Coastal view from the woods - Courtesy of Ben Thum
Steel Donkey Chases Oxen from Mountain
Environmentalism was a thing our earliest Mountain settlers neither envisioned, nor wanted. It is impossible to put ourselves in their shoes emotionally and mentally. There were no cries to save these redwoods. This world was before that which allowed John Muir to flourish. As we can't recall a world without mass industrialism they couldn't envision the industrial revolution soon to come. To them the idea of decimating the forests was absurd. There wasn't the technology for it. And trees were an obstacle, an un-good. Yes, they were good as wood, if cut down. But standing they blocked sunlight and took space that was always best suited to corn or cows. Agriculture was always and everywhere the final end goal. Our entire western movement was tied to primitive technology cutting down forests, burning the slash and stumps--and planting. It was heritage. It was right.
It was felt stronger here because of the size of the trees relative to primitive pre-industrial revolution technology. Early logging and milling gear, such as it was, was hand-me-down technology from smaller eastern milling and was totally unsuited to our 12-20 foot diameter redwood monsters. As an example of this, originally they had to blast the logs apart with dynamite into segments small enough cut up with the puny three foot eastern saw blades. It took two to seven days just to fell one of our giants. Several more to "buck" it into maneuverable length logs. And maybe another day to get it down to the mill. Most mills, run by steam power, were along creek beds. Logs would be hitched to a team of six to ten oxen who would pull them downhill, led by the "bullwhacker"--which was sort of a misnomer since he never actually whacked bulls. The bullwhacker was by far the highest paid mill hand, and he trained and commanded them, much like a circus ringmaster does his animals, with individual love and attention, and as a group that acted together. Each bull had a name and personality and was voice commandable. While the commands were often gruff and profane, these were crude men in a rough world. Their curses and vulgarity were terms of endearment to the oxen. Possessing no whip, the Bullwhacker's only tool was a "goading" stick with which he touched the oxen to get their attention when the noise and confusion was too high for them to hear their names called.
The ground was often rough and uneven and the bullwhacker tried to keep the log from lurching downhill onto the these highly trained, hard to replace and valuable oxen. The bullwhacker led the oxen and log to the closest "skid road." A skid road, a little like railroad line, consisted of small "cross-logs" embedded in the ground perpendicular to the path of direction (like railroad ties). The oxen stepped between the cross-logs. The log they were dragging skidded over the top of the cross-logs. Behind the oxen and in front of the log walked a "sugler" or "grease monkey"". He was the lowest paid mill hand and his job was to apply grease from a bucket to the top of the cross-logs for easier skidding. Life was cheap! To that point was the legend that it was OK for the bullwhacker to let his log become a "runaway"l as long as it stopped short of the bulls - no mention of the poor and often smashed sugler. When he died he was said to have applied the ultimate grease job. This whole process of getting the log down to the mill site was called "yarding" the log - getting it to the mill yard. During the last 25 years of the 1800s technology from the industrial revolution swept over the west like wild fire. In milling the single biggest revolution came from the "donkey engine."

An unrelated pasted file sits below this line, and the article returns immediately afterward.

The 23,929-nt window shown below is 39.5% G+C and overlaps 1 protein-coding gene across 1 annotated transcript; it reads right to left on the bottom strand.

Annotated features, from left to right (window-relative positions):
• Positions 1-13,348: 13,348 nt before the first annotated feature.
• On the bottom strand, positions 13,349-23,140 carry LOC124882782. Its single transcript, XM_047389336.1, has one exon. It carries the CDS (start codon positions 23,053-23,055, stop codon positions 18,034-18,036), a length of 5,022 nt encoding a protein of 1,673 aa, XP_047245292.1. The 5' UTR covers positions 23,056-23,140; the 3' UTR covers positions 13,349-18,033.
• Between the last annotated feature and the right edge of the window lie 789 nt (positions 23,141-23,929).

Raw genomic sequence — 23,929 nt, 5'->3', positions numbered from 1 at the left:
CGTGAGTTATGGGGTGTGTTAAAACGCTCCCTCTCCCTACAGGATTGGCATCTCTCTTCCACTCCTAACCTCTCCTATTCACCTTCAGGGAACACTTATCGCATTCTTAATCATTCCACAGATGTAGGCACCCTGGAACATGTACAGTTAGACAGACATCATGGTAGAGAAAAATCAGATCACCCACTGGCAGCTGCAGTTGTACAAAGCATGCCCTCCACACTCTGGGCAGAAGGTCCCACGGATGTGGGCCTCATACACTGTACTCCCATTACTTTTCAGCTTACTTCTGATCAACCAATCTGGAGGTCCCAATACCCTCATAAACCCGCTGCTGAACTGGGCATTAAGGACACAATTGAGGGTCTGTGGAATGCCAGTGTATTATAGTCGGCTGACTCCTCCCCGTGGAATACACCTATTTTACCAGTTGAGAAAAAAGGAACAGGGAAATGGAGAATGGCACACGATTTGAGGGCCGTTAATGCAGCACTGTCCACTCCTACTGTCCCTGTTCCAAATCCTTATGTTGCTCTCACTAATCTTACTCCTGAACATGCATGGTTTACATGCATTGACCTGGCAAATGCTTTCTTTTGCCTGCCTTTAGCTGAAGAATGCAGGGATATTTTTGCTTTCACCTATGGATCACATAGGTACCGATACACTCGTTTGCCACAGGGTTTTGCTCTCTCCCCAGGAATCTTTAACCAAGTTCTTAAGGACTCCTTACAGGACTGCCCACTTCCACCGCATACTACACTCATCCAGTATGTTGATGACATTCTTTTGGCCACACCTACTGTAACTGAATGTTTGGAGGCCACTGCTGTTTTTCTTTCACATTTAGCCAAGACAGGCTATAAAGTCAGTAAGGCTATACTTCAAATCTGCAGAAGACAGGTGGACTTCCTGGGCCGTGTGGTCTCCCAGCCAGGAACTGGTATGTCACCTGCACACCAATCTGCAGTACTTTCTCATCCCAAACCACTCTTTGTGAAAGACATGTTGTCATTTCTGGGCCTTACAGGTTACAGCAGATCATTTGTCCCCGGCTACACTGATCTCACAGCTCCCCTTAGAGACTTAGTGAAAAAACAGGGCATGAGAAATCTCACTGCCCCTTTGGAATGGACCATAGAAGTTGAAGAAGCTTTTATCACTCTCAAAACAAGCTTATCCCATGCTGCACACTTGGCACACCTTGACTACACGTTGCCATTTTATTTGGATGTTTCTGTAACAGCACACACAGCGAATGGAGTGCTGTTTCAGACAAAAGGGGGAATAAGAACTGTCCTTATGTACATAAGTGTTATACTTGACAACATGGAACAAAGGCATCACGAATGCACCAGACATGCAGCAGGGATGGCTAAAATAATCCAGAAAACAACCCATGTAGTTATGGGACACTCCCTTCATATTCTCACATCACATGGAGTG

Invented in Eureka in 1881 by John Dolbeer, the "Dolbeer donkey" combined a stearn engine with gears and cable, all mounted on ski-like skids, to create a machine capable of replacing the oxen. Lashed in place by cable to multiple trees, it was more powerful than dozens of oxen, never got sick, didn't need a bullwhacker and never killed a sugler. A simple"running" cable would extend up a canyon, or even down a canyon, as far as 1,000 feet, and attach to the log to be pulled. It would then pull the log in, wrapping the running cable around a spool. When you wanted to move the donkey engine you simply unhitched the multiple cables that attached it in place, attached its running cable to a tree 1,000 feet away, even uphill and the donkey engine would pull itself on its skids to its destination. Within a few years oxen had vanished, and with them the trees, because a donkey engine could be used to pull a tree down, haul bigger sections, and move wood quickly. At the same time other new technology made saws that could handle a 12 foot tree in one pass--and automated the sawing of shingles, replacing the prior tedious "shaking" process.
A classic Kings Mountain eight oxen team. (Photo courtesy of The San Mateo County Historical Association)
Close-up of a typical donkey engine, marked where its "chain" is.
Rusted donkey engine chain I extracted from Alvin Hatch's Virginia Mill site in Purisima canyon. It's like a bicycle chain, except each link is two and a half by four inches.
A Donkey Engine